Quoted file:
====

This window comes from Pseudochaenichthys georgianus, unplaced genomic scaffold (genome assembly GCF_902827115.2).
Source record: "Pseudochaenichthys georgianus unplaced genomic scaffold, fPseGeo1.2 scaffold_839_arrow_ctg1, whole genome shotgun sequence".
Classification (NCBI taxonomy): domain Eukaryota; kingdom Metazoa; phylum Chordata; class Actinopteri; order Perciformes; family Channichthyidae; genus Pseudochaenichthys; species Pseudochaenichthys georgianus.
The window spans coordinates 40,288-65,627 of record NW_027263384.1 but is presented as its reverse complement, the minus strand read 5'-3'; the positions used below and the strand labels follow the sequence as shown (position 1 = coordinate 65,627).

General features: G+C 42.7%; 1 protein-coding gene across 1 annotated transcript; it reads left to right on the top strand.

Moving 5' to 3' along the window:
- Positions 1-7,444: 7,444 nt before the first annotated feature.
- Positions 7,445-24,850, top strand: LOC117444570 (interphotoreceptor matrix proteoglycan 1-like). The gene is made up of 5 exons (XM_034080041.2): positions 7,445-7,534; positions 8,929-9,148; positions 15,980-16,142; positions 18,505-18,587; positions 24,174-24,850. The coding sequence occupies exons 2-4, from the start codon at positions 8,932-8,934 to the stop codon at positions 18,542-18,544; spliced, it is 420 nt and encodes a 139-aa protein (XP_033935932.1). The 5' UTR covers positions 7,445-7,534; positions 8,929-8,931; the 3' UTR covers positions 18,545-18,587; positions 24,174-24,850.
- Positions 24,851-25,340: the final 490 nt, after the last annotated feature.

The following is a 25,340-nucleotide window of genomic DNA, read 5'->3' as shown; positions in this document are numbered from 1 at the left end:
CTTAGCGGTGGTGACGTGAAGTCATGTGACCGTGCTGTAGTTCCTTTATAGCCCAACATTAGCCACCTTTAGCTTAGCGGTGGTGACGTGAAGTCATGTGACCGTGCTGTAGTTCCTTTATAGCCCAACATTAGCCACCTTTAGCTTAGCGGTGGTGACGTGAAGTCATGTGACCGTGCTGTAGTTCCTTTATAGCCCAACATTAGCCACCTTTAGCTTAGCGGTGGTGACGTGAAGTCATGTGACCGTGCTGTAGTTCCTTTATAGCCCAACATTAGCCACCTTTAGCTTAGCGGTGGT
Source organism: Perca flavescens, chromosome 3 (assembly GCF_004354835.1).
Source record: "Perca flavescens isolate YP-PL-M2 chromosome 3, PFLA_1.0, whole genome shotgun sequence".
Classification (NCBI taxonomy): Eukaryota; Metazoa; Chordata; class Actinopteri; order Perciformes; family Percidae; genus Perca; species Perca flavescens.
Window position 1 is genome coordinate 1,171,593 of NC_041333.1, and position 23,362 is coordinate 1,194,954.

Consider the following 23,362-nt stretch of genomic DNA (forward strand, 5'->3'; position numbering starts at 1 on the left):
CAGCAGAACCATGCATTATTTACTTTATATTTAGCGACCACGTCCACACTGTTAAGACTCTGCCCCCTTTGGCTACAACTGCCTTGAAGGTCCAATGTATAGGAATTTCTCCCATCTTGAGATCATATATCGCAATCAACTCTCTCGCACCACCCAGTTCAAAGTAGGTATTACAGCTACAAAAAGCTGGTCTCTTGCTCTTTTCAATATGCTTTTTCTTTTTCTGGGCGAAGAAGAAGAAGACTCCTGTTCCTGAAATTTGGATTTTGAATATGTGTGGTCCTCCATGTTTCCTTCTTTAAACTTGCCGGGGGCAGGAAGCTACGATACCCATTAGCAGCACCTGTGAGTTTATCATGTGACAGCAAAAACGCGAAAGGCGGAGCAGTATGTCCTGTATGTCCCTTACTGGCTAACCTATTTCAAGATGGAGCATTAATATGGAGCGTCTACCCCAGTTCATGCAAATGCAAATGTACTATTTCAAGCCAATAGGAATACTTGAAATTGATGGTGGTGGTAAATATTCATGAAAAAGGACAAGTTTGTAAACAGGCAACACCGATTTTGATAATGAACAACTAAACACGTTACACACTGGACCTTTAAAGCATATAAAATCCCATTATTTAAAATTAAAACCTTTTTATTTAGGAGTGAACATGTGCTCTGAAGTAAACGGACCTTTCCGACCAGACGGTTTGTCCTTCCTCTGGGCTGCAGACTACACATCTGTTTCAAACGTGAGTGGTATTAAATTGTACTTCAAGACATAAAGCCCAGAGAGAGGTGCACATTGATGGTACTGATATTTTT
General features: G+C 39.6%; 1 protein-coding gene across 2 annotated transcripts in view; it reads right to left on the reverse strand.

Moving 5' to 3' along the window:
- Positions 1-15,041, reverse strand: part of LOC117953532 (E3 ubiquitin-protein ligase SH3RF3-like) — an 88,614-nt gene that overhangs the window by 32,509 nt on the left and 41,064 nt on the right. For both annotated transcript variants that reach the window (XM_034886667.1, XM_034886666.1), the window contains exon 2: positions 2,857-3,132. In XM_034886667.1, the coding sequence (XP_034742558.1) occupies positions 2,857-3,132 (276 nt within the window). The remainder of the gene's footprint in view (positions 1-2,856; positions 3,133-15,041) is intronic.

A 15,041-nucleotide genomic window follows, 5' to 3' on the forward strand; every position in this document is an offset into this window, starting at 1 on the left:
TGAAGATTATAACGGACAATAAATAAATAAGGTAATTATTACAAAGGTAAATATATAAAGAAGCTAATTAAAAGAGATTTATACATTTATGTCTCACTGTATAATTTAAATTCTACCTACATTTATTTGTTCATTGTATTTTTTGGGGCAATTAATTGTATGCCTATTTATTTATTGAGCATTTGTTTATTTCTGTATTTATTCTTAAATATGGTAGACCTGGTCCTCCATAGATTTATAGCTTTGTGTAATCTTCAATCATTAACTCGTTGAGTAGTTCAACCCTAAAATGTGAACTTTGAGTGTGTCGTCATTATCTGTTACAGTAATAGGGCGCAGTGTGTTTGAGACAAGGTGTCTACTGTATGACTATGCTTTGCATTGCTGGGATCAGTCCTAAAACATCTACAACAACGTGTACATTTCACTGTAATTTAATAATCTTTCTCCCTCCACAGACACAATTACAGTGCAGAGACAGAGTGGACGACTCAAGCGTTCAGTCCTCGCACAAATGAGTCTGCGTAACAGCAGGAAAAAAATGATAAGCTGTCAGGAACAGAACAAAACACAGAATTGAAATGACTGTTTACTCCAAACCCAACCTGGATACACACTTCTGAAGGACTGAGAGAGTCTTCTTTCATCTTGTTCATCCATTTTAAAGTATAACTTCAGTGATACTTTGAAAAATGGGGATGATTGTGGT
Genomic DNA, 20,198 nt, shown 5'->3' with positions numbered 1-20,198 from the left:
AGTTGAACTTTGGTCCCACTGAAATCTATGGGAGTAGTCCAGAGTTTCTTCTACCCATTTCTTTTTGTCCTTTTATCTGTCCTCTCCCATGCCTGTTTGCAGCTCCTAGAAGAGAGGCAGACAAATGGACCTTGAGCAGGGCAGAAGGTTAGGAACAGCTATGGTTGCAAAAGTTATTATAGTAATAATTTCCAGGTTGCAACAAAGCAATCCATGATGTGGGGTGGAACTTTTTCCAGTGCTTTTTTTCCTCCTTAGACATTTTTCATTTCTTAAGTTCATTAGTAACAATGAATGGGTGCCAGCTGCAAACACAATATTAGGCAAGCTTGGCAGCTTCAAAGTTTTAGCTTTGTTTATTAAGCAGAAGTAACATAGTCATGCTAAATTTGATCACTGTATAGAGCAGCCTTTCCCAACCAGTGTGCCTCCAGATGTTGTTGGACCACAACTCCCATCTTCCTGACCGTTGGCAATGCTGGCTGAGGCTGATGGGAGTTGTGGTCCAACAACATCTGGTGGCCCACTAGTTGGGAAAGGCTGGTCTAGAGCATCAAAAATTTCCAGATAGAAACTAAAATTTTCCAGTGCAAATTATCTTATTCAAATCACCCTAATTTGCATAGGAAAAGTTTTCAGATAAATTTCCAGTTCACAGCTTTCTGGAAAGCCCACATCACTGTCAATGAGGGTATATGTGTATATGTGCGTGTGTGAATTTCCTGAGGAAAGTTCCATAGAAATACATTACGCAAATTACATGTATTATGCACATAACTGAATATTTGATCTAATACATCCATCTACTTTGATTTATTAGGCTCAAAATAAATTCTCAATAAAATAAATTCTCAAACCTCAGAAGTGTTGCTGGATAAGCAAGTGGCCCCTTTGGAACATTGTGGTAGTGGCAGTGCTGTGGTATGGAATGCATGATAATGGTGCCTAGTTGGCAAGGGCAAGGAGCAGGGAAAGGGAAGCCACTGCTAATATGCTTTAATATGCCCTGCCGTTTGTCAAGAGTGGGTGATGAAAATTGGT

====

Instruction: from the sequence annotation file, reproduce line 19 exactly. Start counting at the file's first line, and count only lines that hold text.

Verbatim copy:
Moving 5' to 3' along the window: